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Strand bias influences the mechanism of gene editing directed by single-stranded DNA oligonucleotides.

Falgowski K, Falgowski C, York-Vickers C, Kmiec EB - Nucleic Acids Res. (2011)

Bottom Line: We show that oligonucleotides (ODNs) designed to anneal to the lagging strand generate 100-fold greater 'editing' efficiency than 'those that anneal to' the leading strand.The majority of editing events (∼70%) occur by the incorporation of the ODN during replication within the lagging strand.Conversely, ODNs that anneal to the leading strand generate fewer editing events although this event may follow either the incorporation or direct conversion pathway.

View Article: PubMed Central - PubMed

Affiliation: Marshall Institute for Interdisciplinary Research, Marshall University, Robert C. Byrd Biotechnology Science Center, 1700 Third Avenue, Suite 220, Huntington, WV 25755, USA.

ABSTRACT
Gene editing directed by modified single-stranded DNA oligonucleotides has been used to alter a single base pair in a variety of biological systems. It is likely that gene editing is facilitated by the direct incorporation of the oligonucleotides via replication and/or by direct conversion, most likely through the DNA mismatch repair pathway. The phenomenon of strand bias, however, as well as its importance to the gene editing reaction itself, has yet to be elucidated in terms of mechanism. We have taken a reductionist approach by using a genetic readout in Eschericha coli and a plasmid-based selectable system to evaluate the influence of strand bias on the mechanism of gene editing. We show that oligonucleotides (ODNs) designed to anneal to the lagging strand generate 100-fold greater 'editing' efficiency than 'those that anneal to' the leading strand. The majority of editing events (∼70%) occur by the incorporation of the ODN during replication within the lagging strand. Conversely, ODNs that anneal to the leading strand generate fewer editing events although this event may follow either the incorporation or direct conversion pathway. In general, the influence of DNA replication is independent of which ODN is used suggesting that the importance of strand bias is a reflection of the underlying mechanism used to carry out gene editing.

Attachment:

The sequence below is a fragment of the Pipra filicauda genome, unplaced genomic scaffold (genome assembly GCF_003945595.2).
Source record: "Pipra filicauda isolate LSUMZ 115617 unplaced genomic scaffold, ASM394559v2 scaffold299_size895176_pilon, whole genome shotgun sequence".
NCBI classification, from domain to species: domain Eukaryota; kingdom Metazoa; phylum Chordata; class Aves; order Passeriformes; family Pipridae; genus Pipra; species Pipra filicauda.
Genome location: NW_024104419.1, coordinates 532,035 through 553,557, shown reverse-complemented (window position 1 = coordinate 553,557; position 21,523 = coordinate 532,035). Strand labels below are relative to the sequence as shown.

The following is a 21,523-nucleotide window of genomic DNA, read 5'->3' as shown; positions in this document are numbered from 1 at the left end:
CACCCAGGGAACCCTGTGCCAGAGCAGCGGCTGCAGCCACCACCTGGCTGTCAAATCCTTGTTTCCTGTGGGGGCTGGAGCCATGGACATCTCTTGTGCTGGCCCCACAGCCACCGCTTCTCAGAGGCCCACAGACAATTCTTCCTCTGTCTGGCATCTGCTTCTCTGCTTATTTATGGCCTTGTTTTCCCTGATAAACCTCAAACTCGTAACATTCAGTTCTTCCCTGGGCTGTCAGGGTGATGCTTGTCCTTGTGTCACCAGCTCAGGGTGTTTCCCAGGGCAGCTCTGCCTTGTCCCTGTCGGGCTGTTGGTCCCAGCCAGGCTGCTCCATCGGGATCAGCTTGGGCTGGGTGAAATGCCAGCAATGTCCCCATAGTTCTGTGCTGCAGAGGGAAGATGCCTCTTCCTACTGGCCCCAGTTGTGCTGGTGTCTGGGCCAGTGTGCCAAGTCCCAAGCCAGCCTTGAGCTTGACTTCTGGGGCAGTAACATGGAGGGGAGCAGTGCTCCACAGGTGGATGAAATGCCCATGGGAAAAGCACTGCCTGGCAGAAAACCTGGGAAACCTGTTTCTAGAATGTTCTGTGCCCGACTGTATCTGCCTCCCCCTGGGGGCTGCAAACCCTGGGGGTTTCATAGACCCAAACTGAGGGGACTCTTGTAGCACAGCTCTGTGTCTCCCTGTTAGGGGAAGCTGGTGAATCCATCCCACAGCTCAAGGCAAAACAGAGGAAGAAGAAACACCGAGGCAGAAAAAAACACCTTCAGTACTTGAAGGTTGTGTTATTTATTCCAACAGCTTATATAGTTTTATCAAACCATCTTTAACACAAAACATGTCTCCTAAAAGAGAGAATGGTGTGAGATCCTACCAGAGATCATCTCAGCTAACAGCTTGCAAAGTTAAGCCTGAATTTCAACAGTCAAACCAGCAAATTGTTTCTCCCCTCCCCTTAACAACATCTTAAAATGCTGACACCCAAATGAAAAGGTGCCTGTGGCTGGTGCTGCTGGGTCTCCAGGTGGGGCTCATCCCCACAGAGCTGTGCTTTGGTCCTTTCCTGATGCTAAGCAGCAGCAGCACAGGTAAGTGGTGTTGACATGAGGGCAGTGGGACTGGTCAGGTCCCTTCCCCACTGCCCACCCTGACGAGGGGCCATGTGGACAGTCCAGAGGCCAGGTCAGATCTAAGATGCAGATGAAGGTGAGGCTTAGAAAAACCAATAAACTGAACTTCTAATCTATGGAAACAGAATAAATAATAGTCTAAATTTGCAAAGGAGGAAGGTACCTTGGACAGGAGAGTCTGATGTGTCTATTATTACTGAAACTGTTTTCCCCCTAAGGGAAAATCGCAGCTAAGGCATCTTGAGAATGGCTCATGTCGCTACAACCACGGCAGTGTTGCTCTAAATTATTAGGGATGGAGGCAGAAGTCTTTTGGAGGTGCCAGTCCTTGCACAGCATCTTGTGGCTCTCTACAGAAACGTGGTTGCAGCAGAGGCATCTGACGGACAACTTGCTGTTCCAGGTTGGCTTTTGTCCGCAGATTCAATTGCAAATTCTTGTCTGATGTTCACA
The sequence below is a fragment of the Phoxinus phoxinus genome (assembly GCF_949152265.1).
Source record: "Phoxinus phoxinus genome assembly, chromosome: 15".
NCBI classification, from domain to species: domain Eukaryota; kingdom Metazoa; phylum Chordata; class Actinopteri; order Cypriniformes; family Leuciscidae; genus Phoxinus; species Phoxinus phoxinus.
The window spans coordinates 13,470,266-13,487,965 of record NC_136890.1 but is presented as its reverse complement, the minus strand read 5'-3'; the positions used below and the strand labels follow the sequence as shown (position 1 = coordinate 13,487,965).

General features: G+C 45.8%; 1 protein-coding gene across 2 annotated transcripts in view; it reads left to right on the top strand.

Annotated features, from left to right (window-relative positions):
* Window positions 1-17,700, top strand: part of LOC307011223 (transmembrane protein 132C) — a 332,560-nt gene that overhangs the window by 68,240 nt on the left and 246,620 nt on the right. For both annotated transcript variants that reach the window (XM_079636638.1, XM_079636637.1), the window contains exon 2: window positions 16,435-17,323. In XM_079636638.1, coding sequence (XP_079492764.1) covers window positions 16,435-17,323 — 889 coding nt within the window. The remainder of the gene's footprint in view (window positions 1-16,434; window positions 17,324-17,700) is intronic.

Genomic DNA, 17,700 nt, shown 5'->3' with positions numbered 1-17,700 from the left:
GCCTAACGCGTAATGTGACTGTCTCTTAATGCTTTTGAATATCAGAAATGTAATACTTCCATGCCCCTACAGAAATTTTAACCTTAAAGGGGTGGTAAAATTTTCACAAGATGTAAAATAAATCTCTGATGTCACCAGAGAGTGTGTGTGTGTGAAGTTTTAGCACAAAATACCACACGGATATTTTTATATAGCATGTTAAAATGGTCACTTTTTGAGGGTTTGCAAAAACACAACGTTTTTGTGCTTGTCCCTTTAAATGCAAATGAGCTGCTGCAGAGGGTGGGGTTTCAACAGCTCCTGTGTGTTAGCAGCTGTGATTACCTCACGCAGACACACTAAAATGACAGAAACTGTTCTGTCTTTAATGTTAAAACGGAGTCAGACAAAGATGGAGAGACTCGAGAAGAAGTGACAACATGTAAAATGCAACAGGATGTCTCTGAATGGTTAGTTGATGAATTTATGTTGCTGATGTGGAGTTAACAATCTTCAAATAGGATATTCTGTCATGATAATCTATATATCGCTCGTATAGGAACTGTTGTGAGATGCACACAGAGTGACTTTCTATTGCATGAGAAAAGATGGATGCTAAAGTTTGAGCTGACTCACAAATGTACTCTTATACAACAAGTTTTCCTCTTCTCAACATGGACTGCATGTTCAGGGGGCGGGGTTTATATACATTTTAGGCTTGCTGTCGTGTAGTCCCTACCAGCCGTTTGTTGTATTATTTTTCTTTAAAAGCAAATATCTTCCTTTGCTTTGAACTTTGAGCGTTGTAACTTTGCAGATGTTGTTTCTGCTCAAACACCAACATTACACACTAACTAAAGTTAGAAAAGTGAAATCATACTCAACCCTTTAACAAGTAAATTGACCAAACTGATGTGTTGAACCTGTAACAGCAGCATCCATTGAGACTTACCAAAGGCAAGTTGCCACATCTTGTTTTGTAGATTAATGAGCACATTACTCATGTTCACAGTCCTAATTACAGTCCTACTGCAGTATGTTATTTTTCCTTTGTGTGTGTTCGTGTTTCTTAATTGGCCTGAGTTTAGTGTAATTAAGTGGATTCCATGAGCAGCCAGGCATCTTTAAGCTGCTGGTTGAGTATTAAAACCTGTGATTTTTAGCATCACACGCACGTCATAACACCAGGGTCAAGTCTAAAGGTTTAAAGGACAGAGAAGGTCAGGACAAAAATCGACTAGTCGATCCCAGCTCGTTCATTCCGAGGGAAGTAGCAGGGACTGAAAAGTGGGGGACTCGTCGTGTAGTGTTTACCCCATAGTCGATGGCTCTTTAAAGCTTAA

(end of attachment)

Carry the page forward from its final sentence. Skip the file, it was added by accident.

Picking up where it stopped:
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(A) Representative map of expected DNA bands resulting from a restriction digest of a mutant plasmid, converted plasmid and mixed plasmid population is presented. The BfaI enzyme recognizes the mutant base present at the target site, resulting in the appearance of a 1301 bp band. The conversion of the target base will result in the loss of a cut site in the 1301 bp band thereby producing a 1534 band. (B) RFLP patterns of the 20 kanamycin-resistant plasmid population isolates resulting from Kan49T- or Kan49NT-treated cells for the 1 h recovery time point (kanR49T #1-20 and kanR49NT #1-20). Isolate kanS is the RFLP from a mutant-plasmid population isolated from an ampR/kanS colony from the respective Kan49T- and Kan49NT-treated cells. Four different RFLP patterns are shown, A–D. (C) Representative data of the NT and T strand sequences obtained from each of the RFLP patterns. The wild-type base pairing at the target site is T–A, the mutant base pairing is G–C, while the converted base pairing is C–G.